03:06 For some cases, the date of illness onset is not known because that takes a while for public health investigators to actually figure that out.

    03:15 As a result, some of these data points will be wrong.

    03:19 And it can be difficult to determine when a curve starts to go down because of the reporting delay.

    03:26 We don't know when the epidemic has really plateaued.

    03:30 More cases start mounting, test results come back So it's not uncommon to go back and revise the numbers we have from a few days ago This is very common in COVID-19 for example, so it's dangerous look at the daily case counts and assume that's the way it's always going to be.

    03:47 It's safer to go back a couple days in the past and see, "ah that's what the real number is because we have more test results back now".

    03:55 As a result we never really know when the curve has plateaued until after the plateau has been observed.

    04:04 You never know the full shape of the curve until the outbreak is over.

    04:10 Epi curves are powerful tools but they are not complete tools and it's really important to remember that they are incomplete data and only are suggestive of what's going on.

    04:21 They are not complete.

    04:23 Here's an example, erratical example of a COVID-19 epidemic curve showing infections and deaths.

    04:32 Now a typical Epi curve looks just at infections but nothing prevents you from plotting deaths if you want.

    04:38 Deaths are a lagging indicator to infection because it takes time for someone to become ill then gets sick enough to be hospitalized and then unfortunately to die.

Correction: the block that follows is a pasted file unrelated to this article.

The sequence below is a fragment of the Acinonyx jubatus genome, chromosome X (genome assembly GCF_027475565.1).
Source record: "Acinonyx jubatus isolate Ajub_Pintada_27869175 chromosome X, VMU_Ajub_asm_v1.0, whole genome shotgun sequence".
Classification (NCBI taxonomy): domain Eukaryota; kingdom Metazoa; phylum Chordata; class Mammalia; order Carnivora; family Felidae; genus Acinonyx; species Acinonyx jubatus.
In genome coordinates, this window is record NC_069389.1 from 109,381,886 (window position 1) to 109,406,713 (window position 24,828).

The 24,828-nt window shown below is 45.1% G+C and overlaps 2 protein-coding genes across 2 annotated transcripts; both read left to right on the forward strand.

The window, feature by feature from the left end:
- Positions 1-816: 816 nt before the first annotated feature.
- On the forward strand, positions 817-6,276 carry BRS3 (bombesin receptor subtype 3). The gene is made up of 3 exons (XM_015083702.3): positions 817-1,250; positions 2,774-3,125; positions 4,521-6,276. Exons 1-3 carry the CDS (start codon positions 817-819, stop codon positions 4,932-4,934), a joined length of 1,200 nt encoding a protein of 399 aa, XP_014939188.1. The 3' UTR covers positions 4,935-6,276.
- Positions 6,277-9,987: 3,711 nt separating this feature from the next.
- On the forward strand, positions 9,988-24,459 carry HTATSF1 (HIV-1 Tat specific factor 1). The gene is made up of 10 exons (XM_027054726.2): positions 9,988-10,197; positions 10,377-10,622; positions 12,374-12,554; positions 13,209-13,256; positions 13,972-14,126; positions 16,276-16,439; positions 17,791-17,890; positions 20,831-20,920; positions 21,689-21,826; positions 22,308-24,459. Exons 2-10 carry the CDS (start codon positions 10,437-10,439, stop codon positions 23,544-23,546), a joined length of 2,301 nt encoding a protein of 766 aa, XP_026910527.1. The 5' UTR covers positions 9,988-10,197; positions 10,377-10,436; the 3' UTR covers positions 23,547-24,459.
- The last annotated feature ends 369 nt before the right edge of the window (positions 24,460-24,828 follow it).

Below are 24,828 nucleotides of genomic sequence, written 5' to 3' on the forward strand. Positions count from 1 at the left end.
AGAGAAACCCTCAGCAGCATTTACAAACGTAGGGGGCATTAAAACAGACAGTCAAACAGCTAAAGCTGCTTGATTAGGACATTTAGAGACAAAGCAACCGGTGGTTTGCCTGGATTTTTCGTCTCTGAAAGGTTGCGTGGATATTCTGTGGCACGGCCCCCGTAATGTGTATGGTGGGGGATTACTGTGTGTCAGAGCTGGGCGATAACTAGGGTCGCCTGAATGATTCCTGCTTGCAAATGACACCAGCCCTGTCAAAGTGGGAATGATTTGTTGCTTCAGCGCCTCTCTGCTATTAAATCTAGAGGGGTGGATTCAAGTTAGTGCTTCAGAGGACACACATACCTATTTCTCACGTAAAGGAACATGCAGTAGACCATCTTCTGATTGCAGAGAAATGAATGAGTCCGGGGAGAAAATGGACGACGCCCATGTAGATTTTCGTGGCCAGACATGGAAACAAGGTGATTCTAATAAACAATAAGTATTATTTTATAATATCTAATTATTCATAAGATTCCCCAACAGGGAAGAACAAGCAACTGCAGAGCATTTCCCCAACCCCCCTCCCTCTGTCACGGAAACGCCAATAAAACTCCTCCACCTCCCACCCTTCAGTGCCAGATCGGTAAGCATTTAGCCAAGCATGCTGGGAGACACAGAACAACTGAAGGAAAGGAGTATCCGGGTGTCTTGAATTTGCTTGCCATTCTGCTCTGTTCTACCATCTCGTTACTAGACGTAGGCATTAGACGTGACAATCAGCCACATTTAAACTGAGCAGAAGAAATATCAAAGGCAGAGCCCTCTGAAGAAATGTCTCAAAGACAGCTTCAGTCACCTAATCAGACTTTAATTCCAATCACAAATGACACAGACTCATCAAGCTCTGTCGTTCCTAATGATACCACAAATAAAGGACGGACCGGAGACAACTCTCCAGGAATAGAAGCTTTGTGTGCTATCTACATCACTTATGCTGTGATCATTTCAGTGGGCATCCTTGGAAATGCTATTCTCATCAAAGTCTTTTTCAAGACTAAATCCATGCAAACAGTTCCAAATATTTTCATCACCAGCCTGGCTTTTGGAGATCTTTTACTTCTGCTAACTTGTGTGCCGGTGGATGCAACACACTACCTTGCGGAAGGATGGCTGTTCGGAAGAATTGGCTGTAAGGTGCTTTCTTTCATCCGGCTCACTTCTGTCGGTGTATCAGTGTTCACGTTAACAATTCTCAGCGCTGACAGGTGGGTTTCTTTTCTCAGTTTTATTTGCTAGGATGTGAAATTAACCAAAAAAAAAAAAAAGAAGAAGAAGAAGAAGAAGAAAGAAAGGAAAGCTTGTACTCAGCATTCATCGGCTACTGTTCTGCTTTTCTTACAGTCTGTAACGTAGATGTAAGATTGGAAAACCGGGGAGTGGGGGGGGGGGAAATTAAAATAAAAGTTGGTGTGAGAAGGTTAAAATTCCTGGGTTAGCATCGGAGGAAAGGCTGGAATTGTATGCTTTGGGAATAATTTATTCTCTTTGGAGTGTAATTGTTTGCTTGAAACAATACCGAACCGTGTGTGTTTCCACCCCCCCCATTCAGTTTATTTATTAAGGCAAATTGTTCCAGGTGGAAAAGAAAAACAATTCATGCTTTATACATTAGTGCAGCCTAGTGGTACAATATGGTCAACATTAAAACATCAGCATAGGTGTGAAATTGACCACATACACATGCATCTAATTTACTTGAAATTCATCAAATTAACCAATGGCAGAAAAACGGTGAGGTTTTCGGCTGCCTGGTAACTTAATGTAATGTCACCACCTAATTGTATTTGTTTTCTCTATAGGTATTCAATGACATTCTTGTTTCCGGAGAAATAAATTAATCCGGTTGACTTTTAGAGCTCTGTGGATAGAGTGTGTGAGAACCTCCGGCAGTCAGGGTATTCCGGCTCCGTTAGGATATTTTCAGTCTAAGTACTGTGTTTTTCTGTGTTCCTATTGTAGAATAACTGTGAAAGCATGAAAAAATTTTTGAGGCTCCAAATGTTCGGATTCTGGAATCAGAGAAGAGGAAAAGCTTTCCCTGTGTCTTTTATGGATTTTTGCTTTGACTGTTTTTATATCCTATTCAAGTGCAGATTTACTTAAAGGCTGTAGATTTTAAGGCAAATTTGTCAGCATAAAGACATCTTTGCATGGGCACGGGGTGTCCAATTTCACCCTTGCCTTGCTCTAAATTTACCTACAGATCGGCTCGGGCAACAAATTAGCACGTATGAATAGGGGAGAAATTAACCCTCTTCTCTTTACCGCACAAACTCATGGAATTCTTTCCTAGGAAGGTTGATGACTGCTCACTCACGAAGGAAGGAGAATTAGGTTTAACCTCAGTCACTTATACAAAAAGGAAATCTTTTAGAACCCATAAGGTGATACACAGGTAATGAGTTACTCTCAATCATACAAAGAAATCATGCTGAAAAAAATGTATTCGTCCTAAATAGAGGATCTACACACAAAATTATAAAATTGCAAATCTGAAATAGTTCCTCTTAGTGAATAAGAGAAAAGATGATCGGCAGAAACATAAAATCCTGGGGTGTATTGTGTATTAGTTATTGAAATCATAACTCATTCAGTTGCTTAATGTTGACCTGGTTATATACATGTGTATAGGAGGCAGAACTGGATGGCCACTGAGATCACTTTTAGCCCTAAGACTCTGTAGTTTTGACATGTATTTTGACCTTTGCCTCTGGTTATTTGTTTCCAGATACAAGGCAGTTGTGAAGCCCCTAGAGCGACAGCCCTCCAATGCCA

04:50 So in the case of COVID-19 is about 21 and 28 days between infection and dying and maybe some days between that death being no test encoded in the data.

    05:02 So deaths are a lagging indicator.

    05:05 So it's not unusual then to see the Epi curve coming down as it is in this case, the curve is coming down fairly early in this epidemic but the deaths are still mounting.

    05:18 Mounting deaths in this case should not be taken as a case of the outbreak is out of control, In fact, in this case the outbreak is under control but because deaths are lagging, it gives a false impression of what's going on.

    05:33 So epidemics are difficult to keep track of for many reasons and one of them is this, nature of time delays and lagging indicators.


    About the Lecture

    The lecture Epidemic Curve of COVID-19 by Raywat Deonandan, PhD is from the course Pandemics.


    Included Quiz Questions

    1. Propagated epidemic curve
    2. Point source epidemic curve
    3. Intermittent epidemic curve
    4. Continuous epidemic curve
    5. Slow epidemic curve
    1. 21 to 28 days
    2. 10 to 15 days
    3. 15 to 20 days
    4. 35 to 45 days
    5. 45 to 55 days

    Author of lecture Epidemic Curve of COVID-19

     Raywat Deonandan, PhD

    Raywat Deonandan, PhD